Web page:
A standing-room-only crowd packed the Sarasota City Commission Chambers last night, with many in the audience eager to voice an opinion on the city’s proposed ordinance regulating companies such as Uber.
More than 40 individuals signed up to speak during the public comment portion of the city’s discussion. They never got a chance to say what was on their minds.
In a unanimous decision, the City Commission decided to discard the proposed ordinance. Instead, the board chose to end its regulation of all vehicles-for-hire, including traditional taxi services.
“We shouldn’t be defending the taxicabs against their competitors,” Vice Mayor Suzanne Atwell said. “What happens is, you get into the territory of over-regulating and legislating the market. That’s not what we should be doing.”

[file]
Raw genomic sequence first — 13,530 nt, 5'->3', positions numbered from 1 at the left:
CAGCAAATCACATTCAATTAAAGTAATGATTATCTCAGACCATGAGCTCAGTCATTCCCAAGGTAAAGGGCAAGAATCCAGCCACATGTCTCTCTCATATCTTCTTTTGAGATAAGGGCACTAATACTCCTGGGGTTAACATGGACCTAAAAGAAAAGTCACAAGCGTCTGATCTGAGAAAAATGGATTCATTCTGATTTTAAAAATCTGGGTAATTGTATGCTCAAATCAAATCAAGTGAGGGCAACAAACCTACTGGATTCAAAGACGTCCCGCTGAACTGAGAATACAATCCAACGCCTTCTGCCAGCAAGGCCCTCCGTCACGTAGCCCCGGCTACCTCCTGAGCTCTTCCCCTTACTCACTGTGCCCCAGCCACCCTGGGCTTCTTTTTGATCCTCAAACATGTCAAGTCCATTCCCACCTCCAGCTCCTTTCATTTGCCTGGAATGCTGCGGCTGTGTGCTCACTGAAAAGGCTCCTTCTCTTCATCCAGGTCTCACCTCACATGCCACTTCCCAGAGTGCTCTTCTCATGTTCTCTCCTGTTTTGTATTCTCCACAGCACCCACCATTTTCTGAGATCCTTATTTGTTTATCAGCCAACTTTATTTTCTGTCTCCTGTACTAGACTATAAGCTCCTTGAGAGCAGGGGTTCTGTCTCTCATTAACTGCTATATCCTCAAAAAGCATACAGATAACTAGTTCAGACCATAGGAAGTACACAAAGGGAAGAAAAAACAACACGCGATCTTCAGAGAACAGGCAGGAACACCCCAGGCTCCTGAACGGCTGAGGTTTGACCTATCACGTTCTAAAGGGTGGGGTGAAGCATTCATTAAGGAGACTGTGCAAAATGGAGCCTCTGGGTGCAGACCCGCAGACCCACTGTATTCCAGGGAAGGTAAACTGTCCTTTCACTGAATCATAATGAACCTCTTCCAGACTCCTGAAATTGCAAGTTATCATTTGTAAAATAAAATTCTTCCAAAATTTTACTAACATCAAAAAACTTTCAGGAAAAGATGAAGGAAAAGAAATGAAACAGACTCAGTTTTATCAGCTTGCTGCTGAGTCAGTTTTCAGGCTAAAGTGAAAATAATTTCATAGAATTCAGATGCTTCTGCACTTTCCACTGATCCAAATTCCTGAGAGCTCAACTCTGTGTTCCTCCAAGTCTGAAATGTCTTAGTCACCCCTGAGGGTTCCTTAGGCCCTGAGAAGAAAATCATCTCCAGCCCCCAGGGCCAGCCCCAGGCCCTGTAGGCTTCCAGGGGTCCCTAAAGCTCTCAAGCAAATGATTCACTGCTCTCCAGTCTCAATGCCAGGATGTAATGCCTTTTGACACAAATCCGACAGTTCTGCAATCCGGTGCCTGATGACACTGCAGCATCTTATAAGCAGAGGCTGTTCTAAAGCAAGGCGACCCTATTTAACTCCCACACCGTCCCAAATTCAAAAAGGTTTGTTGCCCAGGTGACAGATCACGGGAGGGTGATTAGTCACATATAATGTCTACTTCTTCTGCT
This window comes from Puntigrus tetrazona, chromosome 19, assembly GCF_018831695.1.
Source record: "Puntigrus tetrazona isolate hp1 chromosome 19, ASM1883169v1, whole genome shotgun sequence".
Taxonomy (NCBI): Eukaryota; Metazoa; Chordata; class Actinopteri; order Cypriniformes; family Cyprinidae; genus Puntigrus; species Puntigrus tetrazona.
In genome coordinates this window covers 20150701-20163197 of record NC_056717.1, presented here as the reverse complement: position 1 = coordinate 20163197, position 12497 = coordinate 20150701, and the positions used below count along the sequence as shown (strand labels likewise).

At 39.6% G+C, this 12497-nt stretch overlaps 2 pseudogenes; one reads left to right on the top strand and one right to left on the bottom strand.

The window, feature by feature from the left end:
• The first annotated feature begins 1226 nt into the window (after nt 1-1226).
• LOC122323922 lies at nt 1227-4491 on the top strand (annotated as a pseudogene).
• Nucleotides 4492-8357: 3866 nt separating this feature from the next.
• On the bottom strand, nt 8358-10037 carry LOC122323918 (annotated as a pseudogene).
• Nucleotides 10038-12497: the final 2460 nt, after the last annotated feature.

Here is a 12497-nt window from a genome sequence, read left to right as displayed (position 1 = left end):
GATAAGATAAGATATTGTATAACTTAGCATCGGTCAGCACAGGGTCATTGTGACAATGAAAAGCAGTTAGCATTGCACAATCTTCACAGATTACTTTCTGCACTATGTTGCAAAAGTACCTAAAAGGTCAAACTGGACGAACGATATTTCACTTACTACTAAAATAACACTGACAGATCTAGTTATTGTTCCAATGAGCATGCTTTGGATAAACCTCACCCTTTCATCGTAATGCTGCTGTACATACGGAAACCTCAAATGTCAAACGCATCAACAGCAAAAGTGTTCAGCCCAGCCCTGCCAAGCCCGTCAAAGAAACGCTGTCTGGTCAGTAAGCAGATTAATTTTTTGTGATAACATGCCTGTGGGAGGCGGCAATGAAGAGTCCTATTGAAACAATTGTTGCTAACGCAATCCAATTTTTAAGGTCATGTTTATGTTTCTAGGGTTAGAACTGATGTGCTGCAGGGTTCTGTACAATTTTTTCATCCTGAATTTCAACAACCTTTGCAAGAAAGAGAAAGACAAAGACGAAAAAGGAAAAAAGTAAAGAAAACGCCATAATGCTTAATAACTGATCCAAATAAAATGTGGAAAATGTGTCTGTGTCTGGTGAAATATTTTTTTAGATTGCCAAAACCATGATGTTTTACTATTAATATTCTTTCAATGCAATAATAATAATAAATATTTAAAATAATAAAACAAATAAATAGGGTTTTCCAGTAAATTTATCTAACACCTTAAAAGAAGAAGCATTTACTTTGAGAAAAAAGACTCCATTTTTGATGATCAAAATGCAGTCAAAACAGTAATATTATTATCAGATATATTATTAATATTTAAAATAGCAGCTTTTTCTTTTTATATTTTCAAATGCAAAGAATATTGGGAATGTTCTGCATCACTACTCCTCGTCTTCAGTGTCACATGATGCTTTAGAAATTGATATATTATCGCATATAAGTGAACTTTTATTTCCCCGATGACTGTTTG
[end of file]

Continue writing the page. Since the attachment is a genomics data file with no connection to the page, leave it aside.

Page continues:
In making its decision, the board pointed to a lack of regulations in other jurisdictions and the potential for statewide legislation regarding transportation network companies such as Uber. Multiple commissioners said they believe the app-based service is valuable for creating part-time employment opportunities for drivers.
The city came into the meeting at a crossroads — staff was supportive of more stringent regulations than Uber favored, and Uber threatened to pull out of the city if those regulations were passed.
Although Parking Manager Mark Lyons was in favor of stronger background checks, insurance requirements and vehicle standards relative to what Uber has in place, the City Commission generally expressed a feeling that the industry would simply regulate itself.
“If they don’t have these things, they’re going to be out of business,” Commissioner Liz Alpert said.